Original Article

China Accounting and Finance Review

, 16:19

First online:

Open Access This content is freely available online to anyone, anywhere at any time.

Executive Corruption, Contagion Effect, and Investor Protection — Empirical Evidence from the Bai Peizhong Case

  • Dong ChenAffiliated withSchool of Economics and Management, Wuhan University
  • , Qiliang LiuAffiliated withSchool of Management, Huazhong University of Science and Technology Email author 
  • , Le LuoAffiliated withGuanghua School of Management, Peking University
  • , Yiwei YaoAffiliated withSchool of Accounting and Finance, The Hong Kong Polytechnic University


By studying a recent executive corruption case in China (the Bai Peizhong case), which was initially exposed by a theft, later blocked by the local security department, and finally spread through the Internet, this paper first examines the contagion effect of executive corruption and its determinants and transmission mechanism. We find that (1) in response to the news, the stock prices of the two listed companies involved declined over the event window and the negative effect spilt over to their peer companies in the same industries; (2) the above contagion effect was more pronounced in the state-owned peers but was attenuated by the employment of an outside Big Four auditor; (3) the stock prices of the two involved companies declined and their peers’ behaviour was inhibited by the dismissal of Bai Peizhong; (4) the above market reaction was a result of investors’ expectation of the existence of large non-pecuniary compensation in the involved companies and industries; and (5) the contagion effect was not influenced by earnings management or the financial restatement of the peer firms.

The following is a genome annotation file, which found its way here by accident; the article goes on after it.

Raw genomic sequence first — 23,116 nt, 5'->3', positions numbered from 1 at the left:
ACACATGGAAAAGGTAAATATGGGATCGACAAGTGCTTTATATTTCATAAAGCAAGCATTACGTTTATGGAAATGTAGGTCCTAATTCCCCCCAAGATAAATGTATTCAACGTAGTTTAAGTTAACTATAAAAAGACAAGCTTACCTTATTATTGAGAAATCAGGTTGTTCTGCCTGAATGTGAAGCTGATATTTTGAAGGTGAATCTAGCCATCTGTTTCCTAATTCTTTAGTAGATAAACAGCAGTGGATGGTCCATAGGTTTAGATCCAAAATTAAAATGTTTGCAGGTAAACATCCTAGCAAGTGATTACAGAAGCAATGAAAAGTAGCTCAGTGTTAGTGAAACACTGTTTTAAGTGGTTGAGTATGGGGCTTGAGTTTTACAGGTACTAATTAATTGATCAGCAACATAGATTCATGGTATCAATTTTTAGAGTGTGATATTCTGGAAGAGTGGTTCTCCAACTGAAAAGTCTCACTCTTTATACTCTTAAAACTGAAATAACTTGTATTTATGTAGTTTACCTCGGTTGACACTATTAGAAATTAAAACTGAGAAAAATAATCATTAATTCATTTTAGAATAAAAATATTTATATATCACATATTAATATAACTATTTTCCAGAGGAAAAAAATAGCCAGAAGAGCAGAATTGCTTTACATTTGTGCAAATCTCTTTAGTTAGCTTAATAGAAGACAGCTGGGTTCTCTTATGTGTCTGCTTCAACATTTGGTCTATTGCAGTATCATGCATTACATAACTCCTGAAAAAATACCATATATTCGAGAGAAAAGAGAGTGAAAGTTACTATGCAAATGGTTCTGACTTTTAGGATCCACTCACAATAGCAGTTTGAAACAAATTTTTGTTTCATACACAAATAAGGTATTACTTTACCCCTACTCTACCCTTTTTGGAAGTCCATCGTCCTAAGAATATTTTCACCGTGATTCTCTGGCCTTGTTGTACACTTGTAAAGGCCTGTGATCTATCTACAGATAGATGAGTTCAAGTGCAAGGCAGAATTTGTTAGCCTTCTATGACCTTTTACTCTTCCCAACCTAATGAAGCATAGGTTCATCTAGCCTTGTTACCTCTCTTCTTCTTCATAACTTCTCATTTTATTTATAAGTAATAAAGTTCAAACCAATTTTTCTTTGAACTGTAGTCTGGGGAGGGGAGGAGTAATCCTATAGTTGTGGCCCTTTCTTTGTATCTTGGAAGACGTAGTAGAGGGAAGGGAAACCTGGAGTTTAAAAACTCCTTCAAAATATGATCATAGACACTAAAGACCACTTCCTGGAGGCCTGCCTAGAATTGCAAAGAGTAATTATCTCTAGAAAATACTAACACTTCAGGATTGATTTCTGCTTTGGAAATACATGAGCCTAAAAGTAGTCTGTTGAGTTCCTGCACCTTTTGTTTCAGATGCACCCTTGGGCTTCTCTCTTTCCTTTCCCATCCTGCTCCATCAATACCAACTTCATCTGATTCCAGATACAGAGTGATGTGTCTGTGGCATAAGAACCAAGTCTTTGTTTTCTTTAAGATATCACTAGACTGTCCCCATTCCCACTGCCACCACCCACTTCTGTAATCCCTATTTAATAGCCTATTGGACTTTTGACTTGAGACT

Executive Corruption Media Reputation Contagion Effect Non-Pecuniary Compensation Earnings Management